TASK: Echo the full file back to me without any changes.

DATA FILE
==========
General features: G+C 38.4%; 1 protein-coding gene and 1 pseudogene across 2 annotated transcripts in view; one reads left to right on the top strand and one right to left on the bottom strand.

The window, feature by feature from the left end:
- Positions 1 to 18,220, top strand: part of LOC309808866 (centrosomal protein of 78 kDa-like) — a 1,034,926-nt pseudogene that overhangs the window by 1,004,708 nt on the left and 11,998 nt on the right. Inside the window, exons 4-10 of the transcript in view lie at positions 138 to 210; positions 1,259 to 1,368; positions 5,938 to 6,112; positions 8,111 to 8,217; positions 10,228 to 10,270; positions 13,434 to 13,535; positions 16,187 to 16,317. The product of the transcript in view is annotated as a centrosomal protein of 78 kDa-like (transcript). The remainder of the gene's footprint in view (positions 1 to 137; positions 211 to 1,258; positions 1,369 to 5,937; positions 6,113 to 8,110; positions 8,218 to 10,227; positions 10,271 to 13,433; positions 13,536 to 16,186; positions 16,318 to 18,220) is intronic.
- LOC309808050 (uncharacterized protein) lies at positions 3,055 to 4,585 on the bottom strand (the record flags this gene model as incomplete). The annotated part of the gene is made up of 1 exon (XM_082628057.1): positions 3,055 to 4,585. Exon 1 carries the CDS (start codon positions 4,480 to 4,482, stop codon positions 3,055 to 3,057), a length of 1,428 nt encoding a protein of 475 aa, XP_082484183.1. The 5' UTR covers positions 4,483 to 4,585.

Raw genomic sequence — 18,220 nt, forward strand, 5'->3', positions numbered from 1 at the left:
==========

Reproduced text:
General features: G+C 38.4%; 1 protein-coding gene and 1 pseudogene across 2 annotated transcripts in view; one reads left to right on the top strand and one right to left on the bottom strand.

The window, feature by feature from the left end:
- Positions 1 to 18,220, top strand: part of LOC309808866 (centrosomal protein of 78 kDa-like) — a 1,034,926-nt pseudogene that overhangs the window by 1,004,708 nt on the left and 11,998 nt on the right. Inside the window, exons 4-10 of the transcript in view lie at positions 138 to 210; positions 1,259 to 1,368; positions 5,938 to 6,112; positions 8,111 to 8,217; positions 10,228 to 10,270; positions 13,434 to 13,535; positions 16,187 to 16,317. The product of the transcript in view is annotated as a centrosomal protein of 78 kDa-like (transcript). The remainder of the gene's footprint in view (positions 1 to 137; positions 211 to 1,258; positions 1,369 to 5,937; positions 6,113 to 8,110; positions 8,218 to 10,227; positions 10,271 to 13,433; positions 13,536 to 16,186; positions 16,318 to 18,220) is intronic.
- LOC309808050 (uncharacterized protein) lies at positions 3,055 to 4,585 on the bottom strand (the record flags this gene model as incomplete). The annotated part of the gene is made up of 1 exon (XM_082628057.1): positions 3,055 to 4,585. Exon 1 carries the CDS (start codon positions 4,480 to 4,482, stop codon positions 3,055 to 3,057), a length of 1,428 nt encoding a protein of 475 aa, XP_082484183.1. The 5' UTR covers positions 4,483 to 4,585.

Raw genomic sequence — 18,220 nt, forward strand, 5'->3', positions numbered from 1 at the left: